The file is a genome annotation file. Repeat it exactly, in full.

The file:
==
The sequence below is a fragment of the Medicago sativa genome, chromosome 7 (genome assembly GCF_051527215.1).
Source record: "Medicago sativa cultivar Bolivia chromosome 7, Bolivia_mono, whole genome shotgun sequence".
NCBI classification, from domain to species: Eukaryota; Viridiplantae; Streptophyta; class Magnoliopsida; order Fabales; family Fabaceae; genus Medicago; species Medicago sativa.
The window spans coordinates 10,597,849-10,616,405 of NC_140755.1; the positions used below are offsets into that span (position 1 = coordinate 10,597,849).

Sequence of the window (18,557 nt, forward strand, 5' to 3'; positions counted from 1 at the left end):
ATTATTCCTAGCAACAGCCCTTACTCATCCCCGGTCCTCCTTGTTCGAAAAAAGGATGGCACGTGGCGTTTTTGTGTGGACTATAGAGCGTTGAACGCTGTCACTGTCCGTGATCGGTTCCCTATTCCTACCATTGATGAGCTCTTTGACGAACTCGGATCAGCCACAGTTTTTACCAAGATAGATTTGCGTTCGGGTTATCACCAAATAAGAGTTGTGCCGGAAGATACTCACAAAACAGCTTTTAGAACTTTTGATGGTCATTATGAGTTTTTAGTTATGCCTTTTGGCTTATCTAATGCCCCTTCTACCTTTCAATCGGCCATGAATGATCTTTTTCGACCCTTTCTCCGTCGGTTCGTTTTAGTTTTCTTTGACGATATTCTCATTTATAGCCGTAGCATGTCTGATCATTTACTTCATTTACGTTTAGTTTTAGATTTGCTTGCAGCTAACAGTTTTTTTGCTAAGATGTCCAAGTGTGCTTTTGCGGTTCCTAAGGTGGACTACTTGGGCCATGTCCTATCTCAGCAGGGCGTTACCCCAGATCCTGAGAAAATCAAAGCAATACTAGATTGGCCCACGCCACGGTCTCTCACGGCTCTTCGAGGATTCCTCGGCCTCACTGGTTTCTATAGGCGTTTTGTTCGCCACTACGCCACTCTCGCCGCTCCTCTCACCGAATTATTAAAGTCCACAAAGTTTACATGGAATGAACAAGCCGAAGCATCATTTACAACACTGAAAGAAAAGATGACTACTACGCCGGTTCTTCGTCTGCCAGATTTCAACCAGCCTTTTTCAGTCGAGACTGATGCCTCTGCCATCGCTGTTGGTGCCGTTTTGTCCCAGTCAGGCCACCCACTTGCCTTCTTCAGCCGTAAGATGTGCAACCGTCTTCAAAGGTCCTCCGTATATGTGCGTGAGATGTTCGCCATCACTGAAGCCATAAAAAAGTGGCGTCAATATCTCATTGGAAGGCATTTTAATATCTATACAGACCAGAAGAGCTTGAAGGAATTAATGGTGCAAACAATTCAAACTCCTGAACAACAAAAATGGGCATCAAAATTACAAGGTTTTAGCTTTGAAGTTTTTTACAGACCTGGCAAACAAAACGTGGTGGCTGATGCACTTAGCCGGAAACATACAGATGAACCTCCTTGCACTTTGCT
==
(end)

The sequence below is a fragment of the Medicago sativa genome, chromosome 7 (genome assembly GCF_051527215.1).
Source record: "Medicago sativa cultivar Bolivia chromosome 7, Bolivia_mono, whole genome shotgun sequence".
NCBI classification, from domain to species: Eukaryota; Viridiplantae; Streptophyta; class Magnoliopsida; order Fabales; family Fabaceae; genus Medicago; species Medicago sativa.
The window spans coordinates 10,597,849-10,616,405 of NC_140755.1; the positions used below are offsets into that span (position 1 = coordinate 10,597,849).

Sequence of the window (18,557 nt, forward strand, 5' to 3'; positions counted from 1 at the left end):
ATTATTCCTAGCAACAGCCCTTACTCATCCCCGGTCCTCCTTGTTCGAAAAAAGGATGGCACGTGGCGTTTTTGTGTGGACTATAGAGCGTTGAACGCTGTCACTGTCCGTGATCGGTTCCCTATTCCTACCATTGATGAGCTCTTTGACGAACTCGGATCAGCCACAGTTTTTACCAAGATAGATTTGCGTTCGGGTTATCACCAAATAAGAGTTGTGCCGGAAGATACTCACAAAACAGCTTTTAGAACTTTTGATGGTCATTATGAGTTTTTAGTTATGCCTTTTGGCTTATCTAATGCCCCTTCTACCTTTCAATCGGCCATGAATGATCTTTTTCGACCCTTTCTCCGTCGGTTCGTTTTAGTTTTCTTTGACGATATTCTCATTTATAGCCGTAGCATGTCTGATCATTTACTTCATTTACGTTTAGTTTTAGATTTGCTTGCAGCTAACAGTTTTTTTGCTAAGATGTCCAAGTGTGCTTTTGCGGTTCCTAAGGTGGACTACTTGGGCCATGTCCTATCTCAGCAGGGCGTTACCCCAGATCCTGAGAAAATCAAAGCAATACTAGATTGGCCCACGCCACGGTCTCTCACGGCTCTTCGAGGATTCCTCGGCCTCACTGGTTTCTATAGGCGTTTTGTTCGCCACTACGCCACTCTCGCCGCTCCTCTCACCGAATTATTAAAGTCCACAAAGTTTACATGGAATGAACAAGCCGAAGCATCATTTACAACACTGAAAGAAAAGATGACTACTACGCCGGTTCTTCGTCTGCCAGATTTCAACCAGCCTTTTTCAGTCGAGACTGATGCCTCTGCCATCGCTGTTGGTGCCGTTTTGTCCCAGTCAGGCCACCCACTTGCCTTCTTCAGCCGTAAGATGTGCAACCGTCTTCAAAGGTCCTCCGTATATGTGCGTGAGATGTTCGCCATCACTGAAGCCATAAAAAAGTGGCGTCAATATCTCATTGGAAGGCATTTTAATATCTATACAGACCAGAAGAGCTTGAAGGAATTAATGGTGCAAACAATTCAAACTCCTGAACAACAAAAATGGGCATCAAAATTACAAGGTTTTAGCTTTGAAGTTTTTTACAGACCTGGCAAACAAAACGTGGTGGCTGATGCACTTAGCCGGAAACATACAGATGAACCTCCTTGCACTTTGCT